It’s all worth it in the end…

It has been said (although not by me, obviously) that trainers can have prima donna type tendencies.

After all, why would anyone choose to spend their life standing in front of groups of people who, at least 50% of the time, don’t want to be there, tend to be challenging and question everything said? Unless, of course, it’s for the attention and adoration… which, it has to be said, very rarely comes.

There is a counter argument that says trainers do it for the love of learning, the chance to help people develop and their talent and ability to get a message across.

Whichever reason it is that a trainer is a trainer, it’s definitely nice to get some positive… erm…. re-enforcement every so often.

Last week was a point in case for me.

I was running a week long course which I had delivered many times before. It always goes down well but this week, although no-one was saying it, seemed slightly ‘flatter’ than usual in that the group just didn’t seem to be bonding as well as it usually did.

I worried about this for the first half of the week until I reached Thursday when I asked the group to complete a learning styles questionnaire. And, lo and behold, my answer was laid out before me!

Learning Styles makes an assumption that people have a preferred style for learning. It’s not that they can’t learn using other styles, it’s just that they prefer their own method. The four learning styles are:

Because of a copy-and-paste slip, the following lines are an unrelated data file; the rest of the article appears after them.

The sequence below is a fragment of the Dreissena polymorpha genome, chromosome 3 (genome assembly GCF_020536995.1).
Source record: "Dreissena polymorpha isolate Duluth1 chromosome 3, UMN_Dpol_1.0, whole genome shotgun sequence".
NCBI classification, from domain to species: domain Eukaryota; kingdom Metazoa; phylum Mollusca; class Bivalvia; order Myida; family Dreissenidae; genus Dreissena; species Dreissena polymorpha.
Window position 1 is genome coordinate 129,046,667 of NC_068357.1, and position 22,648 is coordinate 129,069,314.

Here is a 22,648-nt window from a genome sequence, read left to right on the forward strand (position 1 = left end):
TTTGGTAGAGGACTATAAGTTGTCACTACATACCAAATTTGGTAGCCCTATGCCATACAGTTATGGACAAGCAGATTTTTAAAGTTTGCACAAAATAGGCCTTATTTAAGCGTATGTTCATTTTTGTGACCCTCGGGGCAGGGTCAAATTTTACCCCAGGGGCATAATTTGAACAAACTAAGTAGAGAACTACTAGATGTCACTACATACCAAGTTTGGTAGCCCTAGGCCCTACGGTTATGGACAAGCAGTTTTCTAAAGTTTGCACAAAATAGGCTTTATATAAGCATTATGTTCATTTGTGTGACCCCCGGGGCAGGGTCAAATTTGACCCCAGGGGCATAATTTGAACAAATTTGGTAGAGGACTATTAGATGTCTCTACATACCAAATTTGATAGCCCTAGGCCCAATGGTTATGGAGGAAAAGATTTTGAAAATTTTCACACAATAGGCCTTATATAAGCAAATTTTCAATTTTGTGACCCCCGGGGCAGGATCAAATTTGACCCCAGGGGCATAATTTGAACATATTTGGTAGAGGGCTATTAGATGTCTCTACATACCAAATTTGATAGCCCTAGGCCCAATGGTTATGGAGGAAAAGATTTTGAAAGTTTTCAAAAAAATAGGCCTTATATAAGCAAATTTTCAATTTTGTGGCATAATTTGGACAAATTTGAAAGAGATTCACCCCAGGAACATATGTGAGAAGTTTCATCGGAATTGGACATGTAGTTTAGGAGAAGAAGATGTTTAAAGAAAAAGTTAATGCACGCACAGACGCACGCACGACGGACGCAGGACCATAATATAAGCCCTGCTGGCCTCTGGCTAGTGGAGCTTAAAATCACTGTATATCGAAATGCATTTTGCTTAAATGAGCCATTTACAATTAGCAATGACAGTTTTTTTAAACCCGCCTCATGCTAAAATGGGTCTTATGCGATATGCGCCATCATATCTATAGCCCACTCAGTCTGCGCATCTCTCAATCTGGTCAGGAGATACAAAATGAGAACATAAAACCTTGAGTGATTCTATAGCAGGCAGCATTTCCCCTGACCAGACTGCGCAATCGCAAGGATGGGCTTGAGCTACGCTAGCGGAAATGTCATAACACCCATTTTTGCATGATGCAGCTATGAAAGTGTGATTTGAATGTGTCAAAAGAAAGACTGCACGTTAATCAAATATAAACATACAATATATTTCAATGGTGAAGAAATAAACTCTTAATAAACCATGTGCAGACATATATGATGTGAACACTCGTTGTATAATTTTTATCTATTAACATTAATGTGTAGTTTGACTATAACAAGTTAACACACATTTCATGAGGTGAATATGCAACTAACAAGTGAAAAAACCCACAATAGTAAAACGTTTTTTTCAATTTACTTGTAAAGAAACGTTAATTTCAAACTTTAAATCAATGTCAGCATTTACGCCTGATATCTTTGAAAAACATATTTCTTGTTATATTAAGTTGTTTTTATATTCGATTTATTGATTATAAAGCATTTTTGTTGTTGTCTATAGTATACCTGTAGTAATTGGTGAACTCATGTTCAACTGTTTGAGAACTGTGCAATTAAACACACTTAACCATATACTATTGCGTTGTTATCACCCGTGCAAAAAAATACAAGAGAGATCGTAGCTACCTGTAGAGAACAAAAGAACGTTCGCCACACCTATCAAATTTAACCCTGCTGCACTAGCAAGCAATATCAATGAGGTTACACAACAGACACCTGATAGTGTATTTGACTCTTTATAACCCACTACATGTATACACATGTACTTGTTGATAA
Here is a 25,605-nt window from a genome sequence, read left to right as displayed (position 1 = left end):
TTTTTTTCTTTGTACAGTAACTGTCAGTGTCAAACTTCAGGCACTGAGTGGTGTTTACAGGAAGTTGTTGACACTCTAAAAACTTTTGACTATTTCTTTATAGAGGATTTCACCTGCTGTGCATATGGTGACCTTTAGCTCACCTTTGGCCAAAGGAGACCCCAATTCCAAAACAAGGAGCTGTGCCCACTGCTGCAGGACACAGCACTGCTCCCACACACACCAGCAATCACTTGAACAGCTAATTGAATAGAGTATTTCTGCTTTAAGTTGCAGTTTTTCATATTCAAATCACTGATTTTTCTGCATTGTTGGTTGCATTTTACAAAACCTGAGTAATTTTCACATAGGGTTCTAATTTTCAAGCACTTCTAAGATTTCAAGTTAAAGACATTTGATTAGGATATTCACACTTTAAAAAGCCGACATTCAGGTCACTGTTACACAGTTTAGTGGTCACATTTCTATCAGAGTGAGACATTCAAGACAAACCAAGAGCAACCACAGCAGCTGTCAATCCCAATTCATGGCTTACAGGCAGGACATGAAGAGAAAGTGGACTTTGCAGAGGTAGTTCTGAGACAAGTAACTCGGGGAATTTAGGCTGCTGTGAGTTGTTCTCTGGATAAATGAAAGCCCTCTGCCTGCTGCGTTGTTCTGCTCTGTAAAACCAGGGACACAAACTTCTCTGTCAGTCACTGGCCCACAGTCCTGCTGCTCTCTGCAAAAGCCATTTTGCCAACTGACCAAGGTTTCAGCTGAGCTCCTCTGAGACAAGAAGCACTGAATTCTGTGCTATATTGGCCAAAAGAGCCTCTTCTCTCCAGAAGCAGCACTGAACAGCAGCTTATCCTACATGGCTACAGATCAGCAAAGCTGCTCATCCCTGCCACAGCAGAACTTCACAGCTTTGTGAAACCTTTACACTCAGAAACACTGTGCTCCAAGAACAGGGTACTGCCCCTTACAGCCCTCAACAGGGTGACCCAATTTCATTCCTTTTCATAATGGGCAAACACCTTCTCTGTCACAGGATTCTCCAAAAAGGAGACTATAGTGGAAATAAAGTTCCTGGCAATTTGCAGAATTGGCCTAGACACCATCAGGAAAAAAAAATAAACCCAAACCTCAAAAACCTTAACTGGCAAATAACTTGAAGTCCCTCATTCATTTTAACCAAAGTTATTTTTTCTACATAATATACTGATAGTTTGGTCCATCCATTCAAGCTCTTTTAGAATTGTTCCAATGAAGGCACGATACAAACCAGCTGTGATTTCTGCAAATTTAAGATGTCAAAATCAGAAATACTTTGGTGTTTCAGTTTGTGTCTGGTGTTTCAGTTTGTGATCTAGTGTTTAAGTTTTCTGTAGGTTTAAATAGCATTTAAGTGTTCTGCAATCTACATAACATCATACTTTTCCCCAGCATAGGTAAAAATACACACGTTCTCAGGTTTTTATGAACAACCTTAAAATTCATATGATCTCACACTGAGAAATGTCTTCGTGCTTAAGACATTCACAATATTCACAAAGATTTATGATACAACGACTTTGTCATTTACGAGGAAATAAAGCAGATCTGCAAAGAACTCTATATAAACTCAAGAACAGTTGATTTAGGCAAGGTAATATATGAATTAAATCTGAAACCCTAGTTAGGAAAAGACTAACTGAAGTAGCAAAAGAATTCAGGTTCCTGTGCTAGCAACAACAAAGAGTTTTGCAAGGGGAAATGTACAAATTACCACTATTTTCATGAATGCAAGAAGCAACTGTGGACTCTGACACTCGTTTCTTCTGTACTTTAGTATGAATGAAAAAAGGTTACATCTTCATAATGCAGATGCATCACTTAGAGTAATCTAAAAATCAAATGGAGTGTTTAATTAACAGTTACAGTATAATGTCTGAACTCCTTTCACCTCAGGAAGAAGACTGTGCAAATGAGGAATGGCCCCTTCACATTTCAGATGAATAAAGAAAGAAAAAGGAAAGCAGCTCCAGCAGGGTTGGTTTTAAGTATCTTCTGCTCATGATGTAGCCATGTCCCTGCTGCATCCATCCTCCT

• Activists
  • Pragmatists
  • Theorists
  • Reflectors

Activists tend to dive in to a task without much thought for planning, but they do get the job done. Pragmatists tend to plan a bit before diving in. Reflectors think about it and make sure they have the right plan and Theorists get a book on planning and make sure their plan is constructed in the right way!

Activists, on a course, are those that do all the shouting out; no sooner have they thought something than it’s out of their mouth and into the open. The other side of the coin is that a Reflector will think about what’s being said and wait until a question has occurred to them, they’ve analysed it, decided it’s not stupid and then they ask – often a day later…

Usually there’s a good mix of learning styles, but on this course they were all Reflectors! No wonder there was little shouting out and ‘joining in’!

It was only at the end of the week the guys on the course told me how much they’d enjoyed it, got a lot out of it, etc., etc. One was even kind enough to write to me to tell me… bet he thought about it long and hard!

Having said that, and in all seriousness, it was very much appreciated and salient reminder to make sure I know the group before pressing the panic button.

By the way, I’ll let you decide why I’m a trainer… you pick from the two reasons at the head of this blog!

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